The Curse of Doctor Wolffenstein Blu-ray Review
Written by ZigZag
Blu-ray released by Reel Gore Releasing
Written and directed by Marc Rohnstock
2015, 116 minutes, Unrated
Blu-ray released on October 25th, 2016
Mika Metz as Doctor Victor Wolffenstein
Isabelle Aring as Emily
Robert Czerny as David
Roland Freitag as Mike
Julia Stenke as Tina
Klaudia Pawluk as Lucy
Stephanie Meisenzahl as Jenny
In the 1930s, Dr. Victor Wolffenstein was hard at work on his research to acquire immortality. His methods were unorthodox and relied on the experimentation on recently deceased members of the community. The local villagers rose up against the man who desecrated their family gravesites and took their revenge. Wolffenstein cursed his tormentors before being buried alive and vowed to return, which indeed he has, eight decades later. Having used himself as a test subject, the doctor is able to extend his life, but is forced to constantly replace several of his rotting body parts. He continues his work on unsuspecting locals with the goal of being the best specimen ever.
Underground cinema and the direct-to-video market have opened a lot of doors for viewers to see subversive and shocking content that would likely not be seen otherwise. In the 1990s, the international scene was particularly rife with talented young filmmakers blazing the trail for others to follow. Japan and Germany seemed particularly adept at delivering disturbing material with titles like the Guinea Pig series and Nekromantik respectively. Over the last two decades, advances in affordable filmmaking equipment have made it possible for anyone who wants to make a movie to do so, but unfortunately this applies to everyone – regardless of talent or creativity. It is nice to see the interest for gory exploitation pictures still exists, but sadly the creators of this movie lack the skill to make things entertaining.
I have not seen any of Marc Rohnstock’s other movies, but if he is growing as a filmmaker, this is not an encouraging sign. As writer, director, producer, cinematographer and editor, he manages to fail in every aspect and I wish he would focus his talents on just one task. The Curse of Dr. Wolffenstein disappoints on almost every level with the sole exception of the special make-up effects, created by Oliver Müller. The acting is neither decent nor terrible, rather it just simply is. What I mean by this criticism is that the characters never come to life and the actors are not necessarily to blame, as I am inclined to believe they may not have received competent direction. The biggest hurdle the movie faces is the bloated running time that at 111 minutes is easily forty minutes too long. Very little happens in the first half of the movie beyond the awkward inter-cutting of the two plots featuring either the doctor killing anonymous victims or the partying teens who will inevitably cross his path.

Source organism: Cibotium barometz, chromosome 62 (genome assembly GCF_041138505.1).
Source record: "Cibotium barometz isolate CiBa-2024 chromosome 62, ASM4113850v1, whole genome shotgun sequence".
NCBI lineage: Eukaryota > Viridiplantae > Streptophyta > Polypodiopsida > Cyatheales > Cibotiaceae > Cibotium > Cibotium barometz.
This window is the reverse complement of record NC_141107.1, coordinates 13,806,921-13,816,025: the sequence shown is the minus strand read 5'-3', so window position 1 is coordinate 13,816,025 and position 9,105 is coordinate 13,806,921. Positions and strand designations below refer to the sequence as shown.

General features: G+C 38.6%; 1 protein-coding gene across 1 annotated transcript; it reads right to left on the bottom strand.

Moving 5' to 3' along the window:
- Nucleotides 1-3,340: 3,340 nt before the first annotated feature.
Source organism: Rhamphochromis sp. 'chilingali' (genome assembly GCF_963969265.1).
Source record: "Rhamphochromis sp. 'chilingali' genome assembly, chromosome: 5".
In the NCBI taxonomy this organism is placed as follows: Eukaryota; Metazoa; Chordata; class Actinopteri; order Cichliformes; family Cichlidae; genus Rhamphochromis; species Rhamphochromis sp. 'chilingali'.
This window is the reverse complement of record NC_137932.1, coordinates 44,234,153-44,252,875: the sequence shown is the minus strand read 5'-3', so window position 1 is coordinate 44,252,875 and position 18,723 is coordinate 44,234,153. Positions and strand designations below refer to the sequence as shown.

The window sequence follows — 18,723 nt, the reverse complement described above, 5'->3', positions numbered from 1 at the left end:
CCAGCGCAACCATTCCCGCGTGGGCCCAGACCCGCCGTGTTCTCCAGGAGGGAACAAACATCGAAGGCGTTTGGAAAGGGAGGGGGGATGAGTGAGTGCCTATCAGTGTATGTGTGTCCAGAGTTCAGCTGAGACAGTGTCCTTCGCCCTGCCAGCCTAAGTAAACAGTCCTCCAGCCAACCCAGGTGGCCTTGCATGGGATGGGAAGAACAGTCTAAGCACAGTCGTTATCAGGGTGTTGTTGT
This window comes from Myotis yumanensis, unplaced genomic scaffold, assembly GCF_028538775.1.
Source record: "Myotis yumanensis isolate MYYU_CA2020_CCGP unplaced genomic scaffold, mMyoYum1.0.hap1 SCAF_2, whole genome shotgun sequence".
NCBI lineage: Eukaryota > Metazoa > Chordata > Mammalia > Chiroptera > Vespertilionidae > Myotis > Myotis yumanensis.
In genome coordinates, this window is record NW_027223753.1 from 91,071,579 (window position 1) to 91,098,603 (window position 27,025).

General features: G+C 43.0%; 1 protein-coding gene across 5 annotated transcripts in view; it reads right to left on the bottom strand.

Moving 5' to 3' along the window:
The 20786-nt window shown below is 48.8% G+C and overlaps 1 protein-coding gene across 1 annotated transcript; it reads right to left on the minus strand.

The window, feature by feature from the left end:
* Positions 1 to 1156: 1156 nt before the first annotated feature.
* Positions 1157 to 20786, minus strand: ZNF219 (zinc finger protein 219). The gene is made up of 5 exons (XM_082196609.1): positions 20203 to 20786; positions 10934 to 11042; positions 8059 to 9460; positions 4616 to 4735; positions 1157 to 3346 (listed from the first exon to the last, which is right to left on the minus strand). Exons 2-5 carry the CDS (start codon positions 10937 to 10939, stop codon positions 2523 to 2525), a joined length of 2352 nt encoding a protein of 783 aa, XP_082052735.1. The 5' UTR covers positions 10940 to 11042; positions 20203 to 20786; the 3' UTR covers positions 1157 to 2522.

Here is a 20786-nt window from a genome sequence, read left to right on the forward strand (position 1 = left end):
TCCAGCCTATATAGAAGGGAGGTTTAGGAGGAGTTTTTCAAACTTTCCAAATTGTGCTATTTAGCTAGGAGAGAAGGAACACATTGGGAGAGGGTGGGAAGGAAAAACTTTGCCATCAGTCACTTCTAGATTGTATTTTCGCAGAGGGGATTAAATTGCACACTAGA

There are plenty of low-budget efforts I can recommend, but this is simply not one of them. I could try to point to the occasional inside joke or unexpected genre cameo, but these moments are so brief and surrounded by such banal material that it would not be worth your time to suffer through for only a brief smile. Dr. Wolffenstein successfully robbed me of nearly two hours of my life and I only pray you will heed my warning and stay far away from his flaccid grip and do something better with your time.
Video and Audio:
Presented in the original 1.78:1 aspect ratio, the transfer pushes every bit of detail and color to the best of its ability. Indeed, the picture really does shine beyond expectations of contemporary Euro-sleaze – and that’s a compliment.
The original audio recording is given both a DTS-HD MA 5.1 and a DTS-HD MA 2.0 track and they are equally pleasing. The energy of the hard rocking soundtrack is a lot of fun without stepping on dialogue or sound effects. The German-language film comes with Standard English subtitles.
Reel Gore releasing dives in with a decent number of special features for such an obscure title.
A behind-the-scenes featurette (9 minutes) showcases the efforts of the cast and crew making the picture, but sadly the segment is not interested in interviews.
Trapped and Stabbed (4 minutes) is a nice and grisly short film for your viewing pleasure.
An outtakes reel (6 minutes) offers a bit of levity from the set.
The original trailer is also included and provides viewers a fair idea of what to expect.